U.S. Coal Finds Warm Embrace Overseas
On 67 acres here along the James River, almost 800,000 tons of coal tower in two-story-high stacks, ready to go overseas. The shipping terminal is so busy that this past Christmas Day, workers volunteered for lucrative overtime to load a bulk carrier.
Coal-terminal operator Dominion Terminal Associates, owned by three big mining firms and one of the biggest coal exporters in the U.S., stands at the center of a surprising boom.
For all the troubles of the U.S. coal industry at home, its business with the rest of the world is brisk. Last year, the U.S. set a record for coal exports, with the final tally estimated to top 120 million tons, double what it exported as recently as 2009.
The boom isn’t about feeding the voracious appetites of China and India—not yet. Instead, American coal mined in the eastern U.S. and shipped overseas goes overwhelmingly to Europe, especially the U.K., the Netherlands and Italy.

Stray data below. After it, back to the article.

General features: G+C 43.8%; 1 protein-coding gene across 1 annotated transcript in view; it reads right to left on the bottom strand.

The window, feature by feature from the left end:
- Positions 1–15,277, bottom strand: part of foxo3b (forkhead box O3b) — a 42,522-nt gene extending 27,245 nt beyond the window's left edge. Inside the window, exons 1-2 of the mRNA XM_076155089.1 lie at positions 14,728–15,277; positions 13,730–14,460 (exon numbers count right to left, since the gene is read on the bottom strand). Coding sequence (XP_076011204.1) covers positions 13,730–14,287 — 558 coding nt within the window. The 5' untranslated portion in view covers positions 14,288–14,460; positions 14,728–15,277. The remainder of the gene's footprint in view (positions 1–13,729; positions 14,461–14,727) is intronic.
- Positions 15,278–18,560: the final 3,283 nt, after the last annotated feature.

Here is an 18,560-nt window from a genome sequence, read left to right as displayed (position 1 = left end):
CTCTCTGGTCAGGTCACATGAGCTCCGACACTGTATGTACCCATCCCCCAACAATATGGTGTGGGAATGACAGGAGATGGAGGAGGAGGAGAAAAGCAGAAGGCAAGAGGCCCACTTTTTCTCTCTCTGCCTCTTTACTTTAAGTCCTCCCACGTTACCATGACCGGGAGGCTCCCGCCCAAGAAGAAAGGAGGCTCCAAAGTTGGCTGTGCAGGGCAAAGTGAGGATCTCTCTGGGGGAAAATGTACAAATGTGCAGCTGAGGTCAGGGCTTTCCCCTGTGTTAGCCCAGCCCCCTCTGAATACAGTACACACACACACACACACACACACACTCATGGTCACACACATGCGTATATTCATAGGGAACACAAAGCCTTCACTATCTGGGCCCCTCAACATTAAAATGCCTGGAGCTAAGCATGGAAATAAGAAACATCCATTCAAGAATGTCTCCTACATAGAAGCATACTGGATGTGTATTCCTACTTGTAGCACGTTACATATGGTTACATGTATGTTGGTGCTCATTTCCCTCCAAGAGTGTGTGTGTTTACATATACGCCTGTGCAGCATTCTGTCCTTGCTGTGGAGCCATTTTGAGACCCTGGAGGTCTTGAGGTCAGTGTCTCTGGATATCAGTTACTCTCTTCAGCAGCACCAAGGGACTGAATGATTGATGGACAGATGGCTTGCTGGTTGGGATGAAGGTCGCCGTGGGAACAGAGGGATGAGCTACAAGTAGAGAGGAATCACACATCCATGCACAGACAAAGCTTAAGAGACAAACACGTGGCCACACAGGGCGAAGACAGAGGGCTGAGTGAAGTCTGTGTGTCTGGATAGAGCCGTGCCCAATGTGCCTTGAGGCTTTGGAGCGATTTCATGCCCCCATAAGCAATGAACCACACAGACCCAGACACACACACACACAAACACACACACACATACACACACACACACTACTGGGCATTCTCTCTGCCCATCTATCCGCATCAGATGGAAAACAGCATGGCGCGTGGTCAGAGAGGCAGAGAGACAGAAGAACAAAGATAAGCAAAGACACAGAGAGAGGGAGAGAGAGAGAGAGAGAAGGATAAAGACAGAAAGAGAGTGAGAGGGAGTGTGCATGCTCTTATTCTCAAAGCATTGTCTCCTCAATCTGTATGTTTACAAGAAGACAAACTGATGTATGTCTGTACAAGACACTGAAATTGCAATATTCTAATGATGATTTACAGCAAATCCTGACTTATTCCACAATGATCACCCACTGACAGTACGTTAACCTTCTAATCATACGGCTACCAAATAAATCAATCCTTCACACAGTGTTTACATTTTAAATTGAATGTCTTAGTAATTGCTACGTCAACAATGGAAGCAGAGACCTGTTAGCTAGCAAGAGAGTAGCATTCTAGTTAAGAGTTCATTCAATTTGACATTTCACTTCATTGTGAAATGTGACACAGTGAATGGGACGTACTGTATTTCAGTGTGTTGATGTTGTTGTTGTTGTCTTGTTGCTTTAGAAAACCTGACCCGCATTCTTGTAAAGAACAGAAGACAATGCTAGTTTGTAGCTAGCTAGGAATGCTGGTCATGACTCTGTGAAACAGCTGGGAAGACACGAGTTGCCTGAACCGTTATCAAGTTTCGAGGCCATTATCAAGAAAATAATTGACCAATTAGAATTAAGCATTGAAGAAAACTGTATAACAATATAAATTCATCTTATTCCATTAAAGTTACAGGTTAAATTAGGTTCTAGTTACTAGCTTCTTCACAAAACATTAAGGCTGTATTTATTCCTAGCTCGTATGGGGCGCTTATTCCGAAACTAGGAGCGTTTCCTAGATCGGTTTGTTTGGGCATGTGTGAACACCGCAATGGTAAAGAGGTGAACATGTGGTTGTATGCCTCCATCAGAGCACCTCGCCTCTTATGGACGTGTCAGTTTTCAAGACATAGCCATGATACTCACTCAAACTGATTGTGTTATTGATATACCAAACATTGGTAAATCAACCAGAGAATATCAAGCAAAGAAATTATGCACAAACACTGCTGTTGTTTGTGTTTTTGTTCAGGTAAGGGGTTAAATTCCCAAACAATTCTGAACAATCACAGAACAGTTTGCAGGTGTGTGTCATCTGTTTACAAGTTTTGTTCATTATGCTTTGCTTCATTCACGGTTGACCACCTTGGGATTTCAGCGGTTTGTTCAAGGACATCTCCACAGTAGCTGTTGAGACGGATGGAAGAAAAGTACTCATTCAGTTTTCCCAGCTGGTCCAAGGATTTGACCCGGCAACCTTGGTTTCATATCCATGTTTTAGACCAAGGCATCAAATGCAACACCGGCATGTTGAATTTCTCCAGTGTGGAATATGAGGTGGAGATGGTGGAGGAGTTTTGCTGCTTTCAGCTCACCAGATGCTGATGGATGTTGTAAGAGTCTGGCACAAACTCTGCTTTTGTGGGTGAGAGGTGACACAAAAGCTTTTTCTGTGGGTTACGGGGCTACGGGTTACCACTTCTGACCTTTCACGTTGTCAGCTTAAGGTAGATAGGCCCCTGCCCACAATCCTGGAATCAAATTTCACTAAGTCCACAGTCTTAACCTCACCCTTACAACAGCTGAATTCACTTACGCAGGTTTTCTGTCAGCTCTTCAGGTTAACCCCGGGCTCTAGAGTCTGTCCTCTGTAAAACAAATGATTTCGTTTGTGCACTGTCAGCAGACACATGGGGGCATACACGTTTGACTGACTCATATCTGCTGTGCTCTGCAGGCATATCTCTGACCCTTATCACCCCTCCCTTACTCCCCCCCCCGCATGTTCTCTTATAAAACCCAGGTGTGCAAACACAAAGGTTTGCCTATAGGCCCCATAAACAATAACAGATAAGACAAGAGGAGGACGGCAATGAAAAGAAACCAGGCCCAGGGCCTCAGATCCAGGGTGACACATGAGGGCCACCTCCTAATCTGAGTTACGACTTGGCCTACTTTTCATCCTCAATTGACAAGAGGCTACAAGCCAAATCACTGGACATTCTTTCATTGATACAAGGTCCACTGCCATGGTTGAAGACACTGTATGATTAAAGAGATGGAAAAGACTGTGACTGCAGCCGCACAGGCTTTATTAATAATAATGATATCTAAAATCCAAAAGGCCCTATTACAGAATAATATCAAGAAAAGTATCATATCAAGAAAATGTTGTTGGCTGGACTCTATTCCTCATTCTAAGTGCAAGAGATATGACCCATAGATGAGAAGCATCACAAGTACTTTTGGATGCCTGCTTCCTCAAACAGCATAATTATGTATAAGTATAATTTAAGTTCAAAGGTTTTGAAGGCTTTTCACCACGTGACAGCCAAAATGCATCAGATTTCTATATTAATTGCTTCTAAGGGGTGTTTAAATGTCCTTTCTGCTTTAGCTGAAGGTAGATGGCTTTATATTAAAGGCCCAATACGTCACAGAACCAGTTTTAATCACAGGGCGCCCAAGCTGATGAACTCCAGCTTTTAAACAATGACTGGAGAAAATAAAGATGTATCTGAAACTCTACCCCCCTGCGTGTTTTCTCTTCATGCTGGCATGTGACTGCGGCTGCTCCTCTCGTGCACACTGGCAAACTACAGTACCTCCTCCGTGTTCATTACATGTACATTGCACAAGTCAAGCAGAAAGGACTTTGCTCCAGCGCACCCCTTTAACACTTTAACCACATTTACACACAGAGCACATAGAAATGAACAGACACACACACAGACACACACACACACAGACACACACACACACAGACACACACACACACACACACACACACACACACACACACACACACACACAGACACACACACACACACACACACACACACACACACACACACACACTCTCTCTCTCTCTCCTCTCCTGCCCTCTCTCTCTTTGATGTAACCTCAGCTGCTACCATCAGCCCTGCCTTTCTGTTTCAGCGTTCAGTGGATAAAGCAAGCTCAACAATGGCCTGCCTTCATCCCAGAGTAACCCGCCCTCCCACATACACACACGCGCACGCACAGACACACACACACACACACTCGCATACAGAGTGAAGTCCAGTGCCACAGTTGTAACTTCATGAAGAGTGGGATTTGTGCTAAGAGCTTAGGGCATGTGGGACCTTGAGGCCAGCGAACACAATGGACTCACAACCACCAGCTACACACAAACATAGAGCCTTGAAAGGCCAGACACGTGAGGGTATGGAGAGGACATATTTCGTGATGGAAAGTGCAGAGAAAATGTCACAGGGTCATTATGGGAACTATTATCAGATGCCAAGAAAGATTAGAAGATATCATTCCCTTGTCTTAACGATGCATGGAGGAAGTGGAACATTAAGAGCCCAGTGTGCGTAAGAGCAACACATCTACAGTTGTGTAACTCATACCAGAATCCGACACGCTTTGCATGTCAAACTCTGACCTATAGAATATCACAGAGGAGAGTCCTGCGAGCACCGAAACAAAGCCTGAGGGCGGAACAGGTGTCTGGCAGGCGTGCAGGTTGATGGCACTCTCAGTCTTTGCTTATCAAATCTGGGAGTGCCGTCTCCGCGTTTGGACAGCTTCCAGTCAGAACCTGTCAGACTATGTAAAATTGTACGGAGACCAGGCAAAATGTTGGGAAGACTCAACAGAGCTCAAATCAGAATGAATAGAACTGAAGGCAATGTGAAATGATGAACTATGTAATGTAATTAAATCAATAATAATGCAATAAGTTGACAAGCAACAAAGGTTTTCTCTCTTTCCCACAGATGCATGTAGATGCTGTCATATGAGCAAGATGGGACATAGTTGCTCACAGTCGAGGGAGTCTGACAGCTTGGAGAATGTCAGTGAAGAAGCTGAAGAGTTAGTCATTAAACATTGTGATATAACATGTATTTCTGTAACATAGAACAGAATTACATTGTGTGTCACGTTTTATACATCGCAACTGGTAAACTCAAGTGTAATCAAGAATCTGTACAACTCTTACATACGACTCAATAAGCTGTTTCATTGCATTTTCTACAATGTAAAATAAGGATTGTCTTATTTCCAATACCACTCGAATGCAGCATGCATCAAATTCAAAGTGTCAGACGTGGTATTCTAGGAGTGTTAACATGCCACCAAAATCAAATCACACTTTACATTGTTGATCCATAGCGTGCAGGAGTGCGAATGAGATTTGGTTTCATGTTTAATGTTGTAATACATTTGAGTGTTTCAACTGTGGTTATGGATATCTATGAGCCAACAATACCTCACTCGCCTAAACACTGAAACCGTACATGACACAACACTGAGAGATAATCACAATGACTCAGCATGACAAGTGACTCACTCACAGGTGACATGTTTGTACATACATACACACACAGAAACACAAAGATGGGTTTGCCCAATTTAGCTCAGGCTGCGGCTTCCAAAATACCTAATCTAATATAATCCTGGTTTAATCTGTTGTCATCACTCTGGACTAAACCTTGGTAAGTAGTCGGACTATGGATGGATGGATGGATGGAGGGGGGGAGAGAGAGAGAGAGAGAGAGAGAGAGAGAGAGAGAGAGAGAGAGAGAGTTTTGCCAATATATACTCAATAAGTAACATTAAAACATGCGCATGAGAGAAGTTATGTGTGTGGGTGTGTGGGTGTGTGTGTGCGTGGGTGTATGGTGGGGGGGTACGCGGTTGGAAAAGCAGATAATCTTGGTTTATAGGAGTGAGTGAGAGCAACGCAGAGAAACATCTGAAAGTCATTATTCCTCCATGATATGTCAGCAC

The U.S. is sending coal to Newcastle, and other English cities where the lights go on thanks to power plants fired by the American imports. British coal consumption for electricity rose about 50% in the third quarter of 2012 compared with 2011, as power producers there found coal cheaper than natural gas..
“The gas plant has simply been pushed off the grid by coal plant [in Europe], and that’s most marked in the U.K.,” said Nigel Yaxley, the managing director of the Association of U.K. Coal Importers, a trade group.
The rise in American coal exports is yet another side effect of the shale-gas revolution in the U.S., itself a result of advances in drilling techniques.
The glut of cheap natural gas has knocked coal off its dominant perch as a source of fuel for U.S. power plants. Tougher environmental rules are also squeezing coal mining in the U.S., and President Barack Obama’s inaugural address hinted at more greenhouse-gas regulation to come.
U.S. coal is finding a ready market in countries where natural gas is three to five times more expensive.